This trip has been a huge learning experience. We discover something new about ourselves, each other, the boat, our environment, this lifestyle, everything – EVERY DAY. When we set out on this journey, we were really confident that we knew what we were doing. We felt like if we had the basics figured out (keep the boat floating and keep ourselves alive) that we’d be just fine. Almost four months later, our perspective has completely changed. There’s much more to consider when choosing to live this lifestyle than we ever imagined. What made us rethink everything? Georgetown, Great Exuma.
One month in cruising heaven
We really loved all of the little islands in the Exuma chain (I’ll post about that later), but we really ‘figured things out’ in Georgetown. The town is the largest cruising community we’ve ever experienced and hopefully it’s not the last. Never have we found so many people in one collective place doing the same thing as us. It verified that this journey we’re taking isn’t crazy and that we aren’t crazy for doing this. There’s a whole other world outside of the ‘typical American life’ that has opened up to us and we only wish we would’ve discovered it sooner.
The great thing about Georgetown is that everyone there wants you to succeed. They want to get to know you, help you and ultimately, they want you to be happy. People there sound pretty fabulous right? They are!!! They’ll invite you on their boat, pick you up in their dinghy, feed you dinner, give you drinks, share their wisdom and then take you back home. Oh, let’s not forget that they’ll also give you ANYTHING you need, no questions asked. It’s like being surrounded by close family you never knew you had.
Time for improvements
After being in the community for a while and going on other cruisers boats, we soon realized that we were living in the ‘Cruising Stone Age’. Our quality of life was suffering, but we just figured that’s how this lifestyle had to be. We had this notion that because we weren’t in a building on land, we’d be eternally ‘roughing it’, like camping (which we enjoy). I guess that’s why we never had any qualms about trying this lifestyle. It wasn’t until being in Georgetown that we realized we couldn’t have been more wrong.
All around us were people who had been living the cruising lifestyle for decades. They lived full time on their boat or they traveled south for the winter and headed back north in the summer. These people know what they are doing and they do it well. Boats in Gtown are serious (for the most part). Wind generators, solar panels, giant dinghies with monster outboards. Want ice for your your G&T? No problem. Want a REAL hot shower? You got it. All of the comforts of life on land have been harnessed on their boats. And really, why not? Who said that living on a boat meant you had to live like a caveman? After all, if you’re living there full time, shouldn’t you be comfortable? Just as comfortable as if you were on land?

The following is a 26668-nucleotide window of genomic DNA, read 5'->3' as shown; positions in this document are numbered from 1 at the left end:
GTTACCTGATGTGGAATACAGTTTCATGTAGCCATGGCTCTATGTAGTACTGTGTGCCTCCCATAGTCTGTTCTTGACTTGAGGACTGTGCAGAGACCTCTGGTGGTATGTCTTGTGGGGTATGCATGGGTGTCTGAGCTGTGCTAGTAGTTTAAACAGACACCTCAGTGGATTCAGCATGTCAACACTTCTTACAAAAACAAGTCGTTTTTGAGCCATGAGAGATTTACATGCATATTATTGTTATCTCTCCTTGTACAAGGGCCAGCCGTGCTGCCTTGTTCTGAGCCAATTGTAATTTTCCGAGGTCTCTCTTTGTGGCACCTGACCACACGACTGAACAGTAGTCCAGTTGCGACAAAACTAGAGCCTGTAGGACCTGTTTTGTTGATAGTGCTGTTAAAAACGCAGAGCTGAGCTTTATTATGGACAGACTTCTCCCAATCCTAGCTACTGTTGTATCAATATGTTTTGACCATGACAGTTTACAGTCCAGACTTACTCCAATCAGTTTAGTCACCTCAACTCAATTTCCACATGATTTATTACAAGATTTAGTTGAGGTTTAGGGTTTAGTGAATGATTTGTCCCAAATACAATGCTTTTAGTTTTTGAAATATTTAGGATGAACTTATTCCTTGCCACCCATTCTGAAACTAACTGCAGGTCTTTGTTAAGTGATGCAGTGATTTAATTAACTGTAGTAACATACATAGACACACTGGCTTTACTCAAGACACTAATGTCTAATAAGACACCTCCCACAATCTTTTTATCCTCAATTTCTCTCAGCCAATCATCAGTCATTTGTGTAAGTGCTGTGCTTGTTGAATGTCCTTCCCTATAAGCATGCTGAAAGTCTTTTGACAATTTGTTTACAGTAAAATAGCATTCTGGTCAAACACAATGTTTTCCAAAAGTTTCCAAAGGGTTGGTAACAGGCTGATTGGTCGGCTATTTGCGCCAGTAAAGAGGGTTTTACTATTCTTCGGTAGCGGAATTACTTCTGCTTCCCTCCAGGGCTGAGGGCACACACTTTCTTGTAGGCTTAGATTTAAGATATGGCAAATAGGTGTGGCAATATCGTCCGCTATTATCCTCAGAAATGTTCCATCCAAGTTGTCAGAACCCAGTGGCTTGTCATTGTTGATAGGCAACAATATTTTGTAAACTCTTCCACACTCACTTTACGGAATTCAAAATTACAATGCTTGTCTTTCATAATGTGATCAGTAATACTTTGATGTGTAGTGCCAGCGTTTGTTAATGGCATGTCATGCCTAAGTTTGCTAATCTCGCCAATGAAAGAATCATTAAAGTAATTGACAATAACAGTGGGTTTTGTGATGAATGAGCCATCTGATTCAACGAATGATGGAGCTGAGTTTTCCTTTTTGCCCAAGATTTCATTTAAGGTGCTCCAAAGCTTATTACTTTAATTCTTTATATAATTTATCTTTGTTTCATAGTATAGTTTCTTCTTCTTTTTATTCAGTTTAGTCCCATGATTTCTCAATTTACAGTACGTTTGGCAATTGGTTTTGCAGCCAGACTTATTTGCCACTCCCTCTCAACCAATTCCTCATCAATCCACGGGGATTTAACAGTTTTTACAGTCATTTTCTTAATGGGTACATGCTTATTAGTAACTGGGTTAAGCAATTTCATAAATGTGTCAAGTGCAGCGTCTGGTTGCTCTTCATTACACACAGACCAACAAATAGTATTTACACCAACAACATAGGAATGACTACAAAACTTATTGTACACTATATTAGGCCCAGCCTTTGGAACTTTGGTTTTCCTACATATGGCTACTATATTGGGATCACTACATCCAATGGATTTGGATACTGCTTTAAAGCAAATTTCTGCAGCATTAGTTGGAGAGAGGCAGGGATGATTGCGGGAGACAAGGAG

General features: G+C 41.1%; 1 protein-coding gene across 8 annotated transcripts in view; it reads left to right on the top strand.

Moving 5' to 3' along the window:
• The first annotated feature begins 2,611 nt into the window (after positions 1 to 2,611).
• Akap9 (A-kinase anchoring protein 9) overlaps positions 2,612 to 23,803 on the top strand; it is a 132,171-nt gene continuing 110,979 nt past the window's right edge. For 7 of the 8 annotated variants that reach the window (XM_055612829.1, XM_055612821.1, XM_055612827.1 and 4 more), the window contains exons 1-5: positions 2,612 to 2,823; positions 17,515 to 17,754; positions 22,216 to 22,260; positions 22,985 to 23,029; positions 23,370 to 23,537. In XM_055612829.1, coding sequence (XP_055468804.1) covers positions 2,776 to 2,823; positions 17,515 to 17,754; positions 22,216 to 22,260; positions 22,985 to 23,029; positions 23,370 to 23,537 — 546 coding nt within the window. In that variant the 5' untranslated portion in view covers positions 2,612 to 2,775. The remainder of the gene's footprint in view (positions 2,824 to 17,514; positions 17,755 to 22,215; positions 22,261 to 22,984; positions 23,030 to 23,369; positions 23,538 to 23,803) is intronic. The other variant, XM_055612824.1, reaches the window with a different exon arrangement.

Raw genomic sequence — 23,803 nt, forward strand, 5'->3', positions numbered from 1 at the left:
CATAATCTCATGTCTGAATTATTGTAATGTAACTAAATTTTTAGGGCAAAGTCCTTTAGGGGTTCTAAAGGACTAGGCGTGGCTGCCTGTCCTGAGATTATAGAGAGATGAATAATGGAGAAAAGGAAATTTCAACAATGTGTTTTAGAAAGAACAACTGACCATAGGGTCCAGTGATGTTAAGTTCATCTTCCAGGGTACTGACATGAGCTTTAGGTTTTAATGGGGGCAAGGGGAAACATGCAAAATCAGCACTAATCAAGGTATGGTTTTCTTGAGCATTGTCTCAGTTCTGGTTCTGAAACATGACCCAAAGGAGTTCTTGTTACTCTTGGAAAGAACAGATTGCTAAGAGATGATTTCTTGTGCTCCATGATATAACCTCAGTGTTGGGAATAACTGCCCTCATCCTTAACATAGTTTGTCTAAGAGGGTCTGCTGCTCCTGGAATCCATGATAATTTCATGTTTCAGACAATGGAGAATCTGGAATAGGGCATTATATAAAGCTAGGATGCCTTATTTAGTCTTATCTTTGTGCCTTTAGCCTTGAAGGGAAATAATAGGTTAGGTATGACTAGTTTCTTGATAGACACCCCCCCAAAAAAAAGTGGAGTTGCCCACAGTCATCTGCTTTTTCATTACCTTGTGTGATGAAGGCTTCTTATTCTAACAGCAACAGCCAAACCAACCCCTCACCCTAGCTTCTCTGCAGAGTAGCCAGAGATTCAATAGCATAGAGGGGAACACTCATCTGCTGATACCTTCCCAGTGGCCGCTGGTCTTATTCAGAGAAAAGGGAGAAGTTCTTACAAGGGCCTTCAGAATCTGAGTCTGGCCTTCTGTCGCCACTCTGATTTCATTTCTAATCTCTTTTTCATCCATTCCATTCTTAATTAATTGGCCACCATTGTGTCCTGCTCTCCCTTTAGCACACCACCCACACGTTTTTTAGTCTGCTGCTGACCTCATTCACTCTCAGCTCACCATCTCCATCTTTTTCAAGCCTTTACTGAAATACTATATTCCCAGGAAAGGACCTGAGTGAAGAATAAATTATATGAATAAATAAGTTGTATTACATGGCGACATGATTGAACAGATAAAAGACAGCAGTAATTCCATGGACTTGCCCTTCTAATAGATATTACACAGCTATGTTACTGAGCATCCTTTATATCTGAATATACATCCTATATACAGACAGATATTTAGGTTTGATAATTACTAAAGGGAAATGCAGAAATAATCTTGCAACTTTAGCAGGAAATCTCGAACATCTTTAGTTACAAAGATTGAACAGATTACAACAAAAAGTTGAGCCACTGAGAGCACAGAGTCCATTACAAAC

What is comfortable?
Everyone has a different take on how to feel comfortable on board. Some people are satisfied with eating canned food and they don’t care about having refrigeration. Others wouldn’t leave the dock without a working freezer stocked with ice, loads of meat and ice cream. Some cruisers can’t live without cockpit cushions while others are satisfied with ‘throwables’ to sit on (which also serve as floatation devices). Some are obsessed with having two heads(bathrooms) with full stall showers while others are content with using solar showers and having a two minute fresh water rinse in the cockpit.
No matter what your position, there is no right answer. Everyone finds comfort in different ways and we’re trying to find out what works best for us. I suppose we fall somewhere in the middle. Our boat is too small to have all of the bells and whistles that larger boats can accommodate, but Oop has enough space for those important things we want.
Pulling the trigger
Having all of this knowledge available made us more aware of our living situation and how just a few small additions could drastically improve our quality of life. Our friend Bill aboard SV Charisma was a huge factor in giving us the push we needed to make some much needed changes (thanks again, Bill!) With his help, we purchased two new (to us) anchors (for the boat and the dinghy), some more batteries to add amps to our battery bank and even got a new wind generator.
These items have already helped us out immensely. Imagine how great our lives would be if we were able to check everything off of our ‘cruising wish list’? With that said, we hope to make more upgrades along the way that would help us be more comfortable living aboard off the grid.